The Fix: Bring the bar path’s point of contact slightly lower on the body than your normal bench press. A great way to self-check your bar path is to watch the wrists and elbows. At the bottom of the press, the wrists should be stacked on top of the elbows — similar to your traditional bench press.
3. Exaggerated Elbow Tuck/Flare
What’s Wrong: Tucking the elbows to a degree where they are nearly touching the sides of the body, or flaring them out and displacing all of the weight into the shoulders is incorrect for the close-grip bench press.
Why It’s Problematic: The act of tucking the elbows is not the problem in this scenario, it’s over tucking them to a degree that creates friction with the elbows and the sides of the body. This is an inefficient way to press and can also take away from some of the work the close-grip bench press prime movers are doing by disengaging the upper back and shoulder’s set position.
On top of tucking the elbows too much, flaring them out is equally problematic. This will shift a majority of the weight into the shoulders, which can add unwanted stress to the joints. Similar to the traditional bench press, the elbows should not be flared to a high degree in the close-grip bench press.
The Fix: There are two easy ways to assess how much you should tuck the elbows in the close-grip bench press.
First, you can think about keeping the elbows at a 30 degree angle from the body. This is an easy way to always remember mechanics if you have great proprioception of the body.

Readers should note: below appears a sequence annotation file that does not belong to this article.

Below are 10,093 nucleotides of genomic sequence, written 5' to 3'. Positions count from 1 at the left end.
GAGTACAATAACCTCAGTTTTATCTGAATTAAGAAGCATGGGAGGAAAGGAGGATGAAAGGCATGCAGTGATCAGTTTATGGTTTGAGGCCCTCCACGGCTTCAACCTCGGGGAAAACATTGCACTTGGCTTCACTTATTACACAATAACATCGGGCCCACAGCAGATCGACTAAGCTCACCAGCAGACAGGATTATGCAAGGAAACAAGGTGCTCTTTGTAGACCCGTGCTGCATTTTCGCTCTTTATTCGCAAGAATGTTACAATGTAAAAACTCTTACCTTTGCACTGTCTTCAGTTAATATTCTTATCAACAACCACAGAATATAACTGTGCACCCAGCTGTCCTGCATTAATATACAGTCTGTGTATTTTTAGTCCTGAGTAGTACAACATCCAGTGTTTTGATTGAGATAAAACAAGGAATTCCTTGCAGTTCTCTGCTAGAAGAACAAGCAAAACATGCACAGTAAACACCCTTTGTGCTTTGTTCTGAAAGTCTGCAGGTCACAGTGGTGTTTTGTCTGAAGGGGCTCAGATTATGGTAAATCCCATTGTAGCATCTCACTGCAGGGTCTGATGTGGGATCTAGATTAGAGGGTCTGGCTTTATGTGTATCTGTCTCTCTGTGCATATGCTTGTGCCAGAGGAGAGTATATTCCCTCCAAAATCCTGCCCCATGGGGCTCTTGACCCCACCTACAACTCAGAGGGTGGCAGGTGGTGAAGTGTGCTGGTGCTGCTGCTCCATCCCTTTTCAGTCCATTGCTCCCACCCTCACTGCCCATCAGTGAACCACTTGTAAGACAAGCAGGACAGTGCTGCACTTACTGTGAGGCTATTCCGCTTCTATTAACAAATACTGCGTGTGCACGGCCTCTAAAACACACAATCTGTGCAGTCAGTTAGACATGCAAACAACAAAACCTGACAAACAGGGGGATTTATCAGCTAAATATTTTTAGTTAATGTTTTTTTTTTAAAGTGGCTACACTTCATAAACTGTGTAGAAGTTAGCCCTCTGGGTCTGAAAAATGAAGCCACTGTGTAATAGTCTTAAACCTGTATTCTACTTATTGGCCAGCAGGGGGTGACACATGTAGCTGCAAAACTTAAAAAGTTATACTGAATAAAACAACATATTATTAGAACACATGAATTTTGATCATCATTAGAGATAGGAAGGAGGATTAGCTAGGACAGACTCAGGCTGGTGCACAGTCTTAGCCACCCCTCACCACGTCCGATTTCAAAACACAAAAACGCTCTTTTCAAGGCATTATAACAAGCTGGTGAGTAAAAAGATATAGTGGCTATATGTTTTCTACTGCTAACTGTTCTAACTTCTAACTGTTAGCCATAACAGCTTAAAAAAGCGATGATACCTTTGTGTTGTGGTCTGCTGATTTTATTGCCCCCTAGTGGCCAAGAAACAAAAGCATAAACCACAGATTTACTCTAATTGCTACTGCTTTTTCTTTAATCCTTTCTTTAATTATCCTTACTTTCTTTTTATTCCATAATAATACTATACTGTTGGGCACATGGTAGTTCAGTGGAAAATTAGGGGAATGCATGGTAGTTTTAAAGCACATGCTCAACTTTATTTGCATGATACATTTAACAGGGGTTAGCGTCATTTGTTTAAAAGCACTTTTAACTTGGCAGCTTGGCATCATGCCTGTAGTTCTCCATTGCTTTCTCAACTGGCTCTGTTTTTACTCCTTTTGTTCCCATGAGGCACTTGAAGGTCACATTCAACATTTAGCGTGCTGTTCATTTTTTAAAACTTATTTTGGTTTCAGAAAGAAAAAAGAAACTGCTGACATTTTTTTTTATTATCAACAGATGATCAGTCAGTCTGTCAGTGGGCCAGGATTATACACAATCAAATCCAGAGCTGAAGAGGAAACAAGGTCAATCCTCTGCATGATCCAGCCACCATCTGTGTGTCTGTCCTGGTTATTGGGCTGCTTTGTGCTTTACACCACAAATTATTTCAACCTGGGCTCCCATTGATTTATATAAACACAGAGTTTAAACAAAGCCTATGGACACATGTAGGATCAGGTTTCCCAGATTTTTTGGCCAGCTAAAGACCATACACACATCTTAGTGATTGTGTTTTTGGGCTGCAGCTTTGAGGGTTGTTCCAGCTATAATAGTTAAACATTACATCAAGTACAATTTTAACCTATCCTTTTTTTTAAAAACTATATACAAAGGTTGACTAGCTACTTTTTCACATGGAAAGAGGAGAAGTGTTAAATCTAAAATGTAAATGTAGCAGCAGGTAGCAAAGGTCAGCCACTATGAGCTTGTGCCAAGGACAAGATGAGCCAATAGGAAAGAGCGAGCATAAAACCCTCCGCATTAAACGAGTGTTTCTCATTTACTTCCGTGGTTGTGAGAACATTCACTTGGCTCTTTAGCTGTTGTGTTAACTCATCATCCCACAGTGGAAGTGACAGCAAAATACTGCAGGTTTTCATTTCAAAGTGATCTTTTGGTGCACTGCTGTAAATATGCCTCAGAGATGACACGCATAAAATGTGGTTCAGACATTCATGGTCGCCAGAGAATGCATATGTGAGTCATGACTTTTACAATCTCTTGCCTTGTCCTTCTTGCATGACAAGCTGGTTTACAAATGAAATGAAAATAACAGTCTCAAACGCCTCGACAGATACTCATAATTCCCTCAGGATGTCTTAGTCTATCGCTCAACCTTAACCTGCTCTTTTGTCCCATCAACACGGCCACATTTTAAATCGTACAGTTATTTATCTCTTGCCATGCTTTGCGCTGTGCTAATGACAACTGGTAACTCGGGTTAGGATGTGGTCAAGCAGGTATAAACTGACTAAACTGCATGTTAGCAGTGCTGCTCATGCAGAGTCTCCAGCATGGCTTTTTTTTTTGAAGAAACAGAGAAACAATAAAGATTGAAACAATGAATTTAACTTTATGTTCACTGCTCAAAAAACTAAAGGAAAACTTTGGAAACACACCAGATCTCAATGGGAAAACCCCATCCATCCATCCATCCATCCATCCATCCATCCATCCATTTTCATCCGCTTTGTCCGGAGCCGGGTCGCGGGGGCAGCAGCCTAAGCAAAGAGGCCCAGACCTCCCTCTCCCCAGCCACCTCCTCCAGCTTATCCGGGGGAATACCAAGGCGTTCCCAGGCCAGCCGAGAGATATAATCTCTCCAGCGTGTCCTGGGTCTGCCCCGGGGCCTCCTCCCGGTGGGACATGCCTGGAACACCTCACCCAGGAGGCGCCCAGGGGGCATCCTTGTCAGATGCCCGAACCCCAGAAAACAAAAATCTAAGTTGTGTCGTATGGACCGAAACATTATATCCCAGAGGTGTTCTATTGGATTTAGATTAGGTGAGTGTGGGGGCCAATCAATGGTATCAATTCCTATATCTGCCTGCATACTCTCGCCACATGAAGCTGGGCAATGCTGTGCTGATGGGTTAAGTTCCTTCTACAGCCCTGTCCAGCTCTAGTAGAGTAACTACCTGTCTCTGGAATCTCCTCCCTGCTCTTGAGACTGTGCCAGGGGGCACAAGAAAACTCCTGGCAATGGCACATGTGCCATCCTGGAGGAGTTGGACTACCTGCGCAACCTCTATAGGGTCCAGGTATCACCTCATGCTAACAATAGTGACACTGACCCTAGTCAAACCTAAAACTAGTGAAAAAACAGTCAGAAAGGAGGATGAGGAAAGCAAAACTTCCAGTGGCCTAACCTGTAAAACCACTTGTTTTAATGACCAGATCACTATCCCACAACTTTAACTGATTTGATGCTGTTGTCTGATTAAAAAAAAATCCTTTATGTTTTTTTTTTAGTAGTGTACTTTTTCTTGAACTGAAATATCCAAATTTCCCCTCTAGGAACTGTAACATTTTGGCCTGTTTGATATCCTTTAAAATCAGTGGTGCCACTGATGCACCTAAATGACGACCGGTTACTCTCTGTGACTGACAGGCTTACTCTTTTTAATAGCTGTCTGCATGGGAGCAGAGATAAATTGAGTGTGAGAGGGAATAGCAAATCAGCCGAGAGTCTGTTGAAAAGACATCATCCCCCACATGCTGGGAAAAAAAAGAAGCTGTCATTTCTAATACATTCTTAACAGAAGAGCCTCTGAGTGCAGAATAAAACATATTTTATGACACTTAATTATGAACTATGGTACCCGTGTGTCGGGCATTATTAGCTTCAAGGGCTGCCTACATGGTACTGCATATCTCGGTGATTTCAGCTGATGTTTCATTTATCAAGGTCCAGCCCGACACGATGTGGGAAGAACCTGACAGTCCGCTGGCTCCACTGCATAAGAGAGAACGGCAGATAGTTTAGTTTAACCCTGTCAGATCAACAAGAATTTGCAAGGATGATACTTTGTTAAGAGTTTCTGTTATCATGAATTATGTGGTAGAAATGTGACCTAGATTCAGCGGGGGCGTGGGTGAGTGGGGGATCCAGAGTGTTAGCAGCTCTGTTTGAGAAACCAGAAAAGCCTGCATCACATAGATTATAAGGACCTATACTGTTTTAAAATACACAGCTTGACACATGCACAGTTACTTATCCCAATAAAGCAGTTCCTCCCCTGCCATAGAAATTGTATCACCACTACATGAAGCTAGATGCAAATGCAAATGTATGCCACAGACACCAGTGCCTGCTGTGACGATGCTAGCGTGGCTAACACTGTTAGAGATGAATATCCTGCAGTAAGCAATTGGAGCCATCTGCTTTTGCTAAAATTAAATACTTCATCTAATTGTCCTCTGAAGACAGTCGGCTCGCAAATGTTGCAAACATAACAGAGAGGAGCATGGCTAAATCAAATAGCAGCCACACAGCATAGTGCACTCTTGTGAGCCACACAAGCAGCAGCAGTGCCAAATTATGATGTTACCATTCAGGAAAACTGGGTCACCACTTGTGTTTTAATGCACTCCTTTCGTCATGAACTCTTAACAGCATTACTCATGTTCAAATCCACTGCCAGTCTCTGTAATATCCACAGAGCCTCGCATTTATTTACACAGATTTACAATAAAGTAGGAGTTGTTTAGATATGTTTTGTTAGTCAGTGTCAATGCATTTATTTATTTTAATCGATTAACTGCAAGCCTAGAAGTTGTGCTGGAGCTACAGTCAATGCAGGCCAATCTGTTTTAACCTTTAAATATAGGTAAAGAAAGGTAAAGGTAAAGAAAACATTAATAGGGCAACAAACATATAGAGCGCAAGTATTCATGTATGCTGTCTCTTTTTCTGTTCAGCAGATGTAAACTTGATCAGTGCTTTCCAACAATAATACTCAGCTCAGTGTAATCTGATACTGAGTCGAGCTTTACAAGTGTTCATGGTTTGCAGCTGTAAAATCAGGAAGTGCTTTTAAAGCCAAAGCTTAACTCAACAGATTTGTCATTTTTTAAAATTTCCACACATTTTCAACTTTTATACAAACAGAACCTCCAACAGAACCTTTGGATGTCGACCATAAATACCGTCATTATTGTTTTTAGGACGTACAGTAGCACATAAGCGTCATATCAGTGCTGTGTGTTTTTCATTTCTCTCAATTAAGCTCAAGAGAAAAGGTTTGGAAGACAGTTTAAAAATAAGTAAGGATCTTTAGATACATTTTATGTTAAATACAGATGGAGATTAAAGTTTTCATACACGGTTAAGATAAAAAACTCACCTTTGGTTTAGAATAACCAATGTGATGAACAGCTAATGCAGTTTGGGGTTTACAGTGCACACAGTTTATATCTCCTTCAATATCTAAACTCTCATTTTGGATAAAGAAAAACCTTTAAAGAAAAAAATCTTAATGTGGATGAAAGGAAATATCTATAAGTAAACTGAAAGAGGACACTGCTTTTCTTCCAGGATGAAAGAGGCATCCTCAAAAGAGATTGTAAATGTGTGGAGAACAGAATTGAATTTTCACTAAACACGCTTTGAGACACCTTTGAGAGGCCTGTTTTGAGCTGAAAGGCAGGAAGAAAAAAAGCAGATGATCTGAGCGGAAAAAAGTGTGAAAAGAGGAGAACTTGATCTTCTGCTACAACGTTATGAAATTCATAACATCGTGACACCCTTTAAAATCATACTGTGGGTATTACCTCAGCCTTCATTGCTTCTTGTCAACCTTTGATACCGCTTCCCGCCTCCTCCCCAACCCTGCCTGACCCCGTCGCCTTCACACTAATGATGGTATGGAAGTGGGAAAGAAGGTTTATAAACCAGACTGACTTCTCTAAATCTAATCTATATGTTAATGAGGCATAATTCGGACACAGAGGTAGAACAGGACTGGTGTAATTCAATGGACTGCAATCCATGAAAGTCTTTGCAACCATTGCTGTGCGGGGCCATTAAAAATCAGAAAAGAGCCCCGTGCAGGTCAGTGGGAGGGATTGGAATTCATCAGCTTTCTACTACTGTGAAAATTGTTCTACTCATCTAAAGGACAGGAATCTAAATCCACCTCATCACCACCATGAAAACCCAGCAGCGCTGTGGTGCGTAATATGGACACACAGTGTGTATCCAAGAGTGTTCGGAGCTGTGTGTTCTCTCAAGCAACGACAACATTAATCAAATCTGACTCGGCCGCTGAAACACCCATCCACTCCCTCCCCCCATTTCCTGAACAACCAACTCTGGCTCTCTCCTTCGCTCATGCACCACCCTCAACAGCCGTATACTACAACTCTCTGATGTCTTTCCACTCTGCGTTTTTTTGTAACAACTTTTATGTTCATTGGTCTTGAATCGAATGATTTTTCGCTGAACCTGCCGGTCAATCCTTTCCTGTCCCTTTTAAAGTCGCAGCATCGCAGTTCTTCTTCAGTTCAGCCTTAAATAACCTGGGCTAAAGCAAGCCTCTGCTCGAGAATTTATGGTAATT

Second, you can perform close-grip push-ups and take note of the elbows throughout the movement. Generally, this exercise will provide you with an accurate idea of where they should be during your press.
Check out the close-grip bench press guide below for more!
1.Establish Hand Placement
Assume a normal push-up position and place the hand narrower than your normal grip. A good rule of thumb is to go shoulder width or narrower and base hand placement on what’s most comfortable.
Coach’s Tip: Using a diamond push-up setup works fine, but often times, this grip can be uncomfortable.
2.Begin the Descent
Once you’ve established your grip and push-up position, begin the descent by gripping the floor and keeping the elbows tucked.
Remember that the goal is to target the pecs and triceps, so think about loading these areas the most during the eccentric.
3.Press Up and Squeeze
After you’ve hit the full eccentric, squeeze the pecs and triceps and press through the floor to return to your starting position.
Coach’s Tip: Remember to consistently grip the floor and be mindful of where you’re shifting force to!
The close-grip bench press is an awesome bench press variation for isolating and training to improve tricep strength, size, and pressing power. Similar to the bench press, the close-grip bench press’s form needs attentiveness and constant checking to ensure you’re obtaining the most bang for your buck!
1. Lockie, R., Callaghan, S., Orjalo, A., & Moreno, M. (2018). Loading Range for the Development of Peak Power in the Close-Grip Bench Press versus the Traditional Bench Press. Sports, 6(3), 97. doi:10.3390/sports6030097.
2. Lockie, R., Callaghan, S., Moreno, M., Risso, F., Liu, T., & Stage, A. et al. (2017). Relationships between Mechanical Variables in the Traditional and Close-Grip Bench Press. Journal Of Human Kinetics, 60(1), 19-28. doi:10.1515/hukin-2017-0109